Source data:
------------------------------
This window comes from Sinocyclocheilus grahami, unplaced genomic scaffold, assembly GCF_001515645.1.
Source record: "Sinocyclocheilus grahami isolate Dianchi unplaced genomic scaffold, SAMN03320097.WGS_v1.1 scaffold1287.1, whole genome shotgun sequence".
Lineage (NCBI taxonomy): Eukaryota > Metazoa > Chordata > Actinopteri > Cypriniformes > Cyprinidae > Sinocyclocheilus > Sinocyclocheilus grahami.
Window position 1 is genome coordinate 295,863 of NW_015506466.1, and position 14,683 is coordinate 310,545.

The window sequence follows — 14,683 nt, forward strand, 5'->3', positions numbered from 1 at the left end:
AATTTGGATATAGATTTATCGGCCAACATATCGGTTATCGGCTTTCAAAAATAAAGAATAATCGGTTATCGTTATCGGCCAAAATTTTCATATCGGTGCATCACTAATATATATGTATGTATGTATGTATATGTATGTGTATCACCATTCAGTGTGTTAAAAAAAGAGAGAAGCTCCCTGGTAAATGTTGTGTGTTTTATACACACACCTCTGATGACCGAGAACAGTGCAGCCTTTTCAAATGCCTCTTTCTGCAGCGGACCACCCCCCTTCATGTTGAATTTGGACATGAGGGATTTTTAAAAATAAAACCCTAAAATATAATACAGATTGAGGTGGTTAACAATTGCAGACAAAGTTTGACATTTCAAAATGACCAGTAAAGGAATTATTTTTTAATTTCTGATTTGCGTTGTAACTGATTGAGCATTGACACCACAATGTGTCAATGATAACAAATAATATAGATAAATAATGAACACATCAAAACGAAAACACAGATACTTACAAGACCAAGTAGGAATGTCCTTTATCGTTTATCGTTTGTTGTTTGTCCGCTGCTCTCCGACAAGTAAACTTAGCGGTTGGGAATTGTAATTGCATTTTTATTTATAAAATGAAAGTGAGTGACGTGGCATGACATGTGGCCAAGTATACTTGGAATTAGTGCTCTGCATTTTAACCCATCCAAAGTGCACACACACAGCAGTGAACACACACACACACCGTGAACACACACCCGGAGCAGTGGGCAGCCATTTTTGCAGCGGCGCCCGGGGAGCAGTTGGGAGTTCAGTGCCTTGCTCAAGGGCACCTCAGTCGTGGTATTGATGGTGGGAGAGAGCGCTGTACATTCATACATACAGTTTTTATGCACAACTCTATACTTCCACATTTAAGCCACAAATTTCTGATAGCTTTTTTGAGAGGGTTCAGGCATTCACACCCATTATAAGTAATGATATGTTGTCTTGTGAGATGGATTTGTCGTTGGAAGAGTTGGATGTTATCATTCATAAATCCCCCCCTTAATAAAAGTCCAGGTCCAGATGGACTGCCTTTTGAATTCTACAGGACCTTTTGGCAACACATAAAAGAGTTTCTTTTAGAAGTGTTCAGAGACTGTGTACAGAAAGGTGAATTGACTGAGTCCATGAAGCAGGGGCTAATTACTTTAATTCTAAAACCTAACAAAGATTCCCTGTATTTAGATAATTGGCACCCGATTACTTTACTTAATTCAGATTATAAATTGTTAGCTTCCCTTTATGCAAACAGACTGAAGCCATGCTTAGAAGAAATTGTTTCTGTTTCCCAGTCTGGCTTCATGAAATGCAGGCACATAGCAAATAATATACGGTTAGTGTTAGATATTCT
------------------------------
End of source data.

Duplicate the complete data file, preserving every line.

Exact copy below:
This window comes from Sinocyclocheilus grahami, unplaced genomic scaffold, assembly GCF_001515645.1.
Source record: "Sinocyclocheilus grahami isolate Dianchi unplaced genomic scaffold, SAMN03320097.WGS_v1.1 scaffold1287.1, whole genome shotgun sequence".
Lineage (NCBI taxonomy): Eukaryota > Metazoa > Chordata > Actinopteri > Cypriniformes > Cyprinidae > Sinocyclocheilus > Sinocyclocheilus grahami.
Window position 1 is genome coordinate 295,863 of NW_015506466.1, and position 14,683 is coordinate 310,545.

The window sequence follows — 14,683 nt, forward strand, 5'->3', positions numbered from 1 at the left end:
AATTTGGATATAGATTTATCGGCCAACATATCGGTTATCGGCTTTCAAAAATAAAGAATAATCGGTTATCGTTATCGGCCAAAATTTTCATATCGGTGCATCACTAATATATATGTATGTATGTATGTATATGTATGTGTATCACCATTCAGTGTGTTAAAAAAAGAGAGAAGCTCCCTGGTAAATGTTGTGTGTTTTATACACACACCTCTGATGACCGAGAACAGTGCAGCCTTTTCAAATGCCTCTTTCTGCAGCGGACCACCCCCCTTCATGTTGAATTTGGACATGAGGGATTTTTAAAAATAAAACCCTAAAATATAATACAGATTGAGGTGGTTAACAATTGCAGACAAAGTTTGACATTTCAAAATGACCAGTAAAGGAATTATTTTTTAATTTCTGATTTGCGTTGTAACTGATTGAGCATTGACACCACAATGTGTCAATGATAACAAATAATATAGATAAATAATGAACACATCAAAACGAAAACACAGATACTTACAAGACCAAGTAGGAATGTCCTTTATCGTTTATCGTTTGTTGTTTGTCCGCTGCTCTCCGACAAGTAAACTTAGCGGTTGGGAATTGTAATTGCATTTTTATTTATAAAATGAAAGTGAGTGACGTGGCATGACATGTGGCCAAGTATACTTGGAATTAGTGCTCTGCATTTTAACCCATCCAAAGTGCACACACACAGCAGTGAACACACACACACACCGTGAACACACACCCGGAGCAGTGGGCAGCCATTTTTGCAGCGGCGCCCGGGGAGCAGTTGGGAGTTCAGTGCCTTGCTCAAGGGCACCTCAGTCGTGGTATTGATGGTGGGAGAGAGCGCTGTACATTCATACATACAGTTTTTATGCACAACTCTATACTTCCACATTTAAGCCACAAATTTCTGATAGCTTTTTTGAGAGGGTTCAGGCATTCACACCCATTATAAGTAATGATATGTTGTCTTGTGAGATGGATTTGTCGTTGGAAGAGTTGGATGTTATCATTCATAAATCCCCCCCTTAATAAAAGTCCAGGTCCAGATGGACTGCCTTTTGAATTCTACAGGACCTTTTGGCAACACATAAAAGAGTTTCTTTTAGAAGTGTTCAGAGACTGTGTACAGAAAGGTGAATTGACTGAGTCCATGAAGCAGGGGCTAATTACTTTAATTCTAAAACCTAACAAAGATTCCCTGTATTTAGATAATTGGCACCCGATTACTTTACTTAATTCAGATTATAAATTGTTAGCTTCCCTTTATGCAAACAGACTGAAGCCATGCTTAGAAGAAATTGTTTCTGTTTCCCAGTCTGGCTTCATGAAATGCAGGCACATAGCAAATAATATACGGTTAGTGTTAGATATTCT